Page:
Cycling the Dalí Trail
Exploring the life of Salvador Dalí, one of the world’s greatest and most unusual artists. From Girona to Cadequés, the northern border of Catalonia where Dalí was born, raised and lived.
While it’s totally possible to do it in one day, Ross and Alicia split the 92km journey into two, as there is plenty to discover the way. Aside from visits to the Gala-Dalí Castle, Dalí House Museum and the Dalí Theatre Museum, you can also spend the day in the heart of the Catalan countryside getting a true feel for the local culture, architecture, traditions and cuisine that helped inspire Dalí’s world renown art and lifestyle.
Day 1: Girona to Figueres, 50km
The trip started from Girona, a cycling mecca in Spain’s northeastern Catalonia region, beside the River Onyar. It’s known for its medieval architecture, walled Old Quarter and the Roman remains of the Força Vella fortress. It's also renowned for its beautiful biking routes, lycra clad locals, famous cycling faces and coffee shops.
Before you leave Girona, we recommend fuelling up in one of these local hot spots:
If you need to rent a bike:
From there the route heads north into the countryside, in seach of the first stop along (our version of) the Salvador Dalí trail: The Gala-Dalí Castle, Púbol.
"Le château de Gala, la Gala du château"
Riding through a tree farm plantation in Celra, known colloquially as Stick Farm... "beautiful farm lanes, the trees flower and blossom. A curated, river connected path with amost zero cars"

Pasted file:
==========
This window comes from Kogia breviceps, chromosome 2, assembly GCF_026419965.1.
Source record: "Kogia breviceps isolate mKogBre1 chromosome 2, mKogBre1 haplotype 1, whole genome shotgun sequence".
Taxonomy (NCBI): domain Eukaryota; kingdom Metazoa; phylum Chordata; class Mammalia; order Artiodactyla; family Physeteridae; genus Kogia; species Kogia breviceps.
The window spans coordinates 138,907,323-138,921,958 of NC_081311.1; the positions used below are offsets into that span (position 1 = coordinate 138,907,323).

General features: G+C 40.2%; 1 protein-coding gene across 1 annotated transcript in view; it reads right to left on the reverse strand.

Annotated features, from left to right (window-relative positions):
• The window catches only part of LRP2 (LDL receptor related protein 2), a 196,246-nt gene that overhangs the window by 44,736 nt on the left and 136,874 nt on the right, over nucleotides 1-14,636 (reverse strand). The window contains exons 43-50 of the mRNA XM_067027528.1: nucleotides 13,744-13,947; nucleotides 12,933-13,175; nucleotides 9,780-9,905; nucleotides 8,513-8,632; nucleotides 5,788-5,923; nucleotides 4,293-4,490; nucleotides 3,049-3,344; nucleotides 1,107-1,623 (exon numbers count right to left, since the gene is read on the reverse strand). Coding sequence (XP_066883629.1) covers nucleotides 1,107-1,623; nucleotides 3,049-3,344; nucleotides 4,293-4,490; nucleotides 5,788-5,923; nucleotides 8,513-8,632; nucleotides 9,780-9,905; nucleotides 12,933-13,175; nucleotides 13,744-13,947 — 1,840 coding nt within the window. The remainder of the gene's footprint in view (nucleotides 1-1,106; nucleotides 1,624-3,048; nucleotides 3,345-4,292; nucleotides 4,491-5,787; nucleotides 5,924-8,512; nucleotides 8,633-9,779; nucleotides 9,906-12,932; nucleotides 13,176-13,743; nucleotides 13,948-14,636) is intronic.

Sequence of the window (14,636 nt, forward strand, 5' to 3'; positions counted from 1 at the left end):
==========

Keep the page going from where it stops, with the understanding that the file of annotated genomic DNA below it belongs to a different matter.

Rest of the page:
At the Gala-Dalí Castle of Púbol, it's possible to discover the medieval building that Dalí bought in 1969.
When Dalí bought the castle in 1969, it was in a very poor state, with collapsed ceilings, substantial cracks and a much neglected yard. However, it gave the house a very romantic atmosphere that the Dalí couple appreciated and tried to retain during the restoration work they undertook. A mysterious, private, austere and sober place, with spaces of great beauty, such as the former kitchen converted into a bathroom or the Piano Room.
"Everything celebrates the cult of Gala, even the round room, with its perfect echo that crowns the building as a whole and which is like a dome of this Galactic cathedral. When I walk around this house I look at myself and I see my concentricity. I like its moorish rigour. I needed to offer Gala a case more solemnly worthy of our love. That is why I gave her a mansion built on the remains of a 12th century castle: the old castle of Púbol in La Bisbal, where she would reign like an absolute sovereign, right up to the point that I could visit her only by hand-written invitation from her. I limited myself to the pleasure of decorating her ceilings so that when she raised her eyes, she would always find me in her sky". - Dalí, Confessions inconfessables (1973)
Púbol Castle is thus a highly significant place in the Dalinian creation: it is a continuation of Portlligat with a personality of its own. It is Dalí's gift to his wife Gala, to whom he took an oath of allegiance and where he could not gain access without written permission from her.
“Riding through catalunya it’s a common surprise to turn a corner and be greeted with medieval architecture, the stone work breaking up the scenery of the ride”
Stopping for coffee on the cobbled squares of Púbol
Onwards, in search of the Dalí Theatre-Museum, The world's largest surrealist object.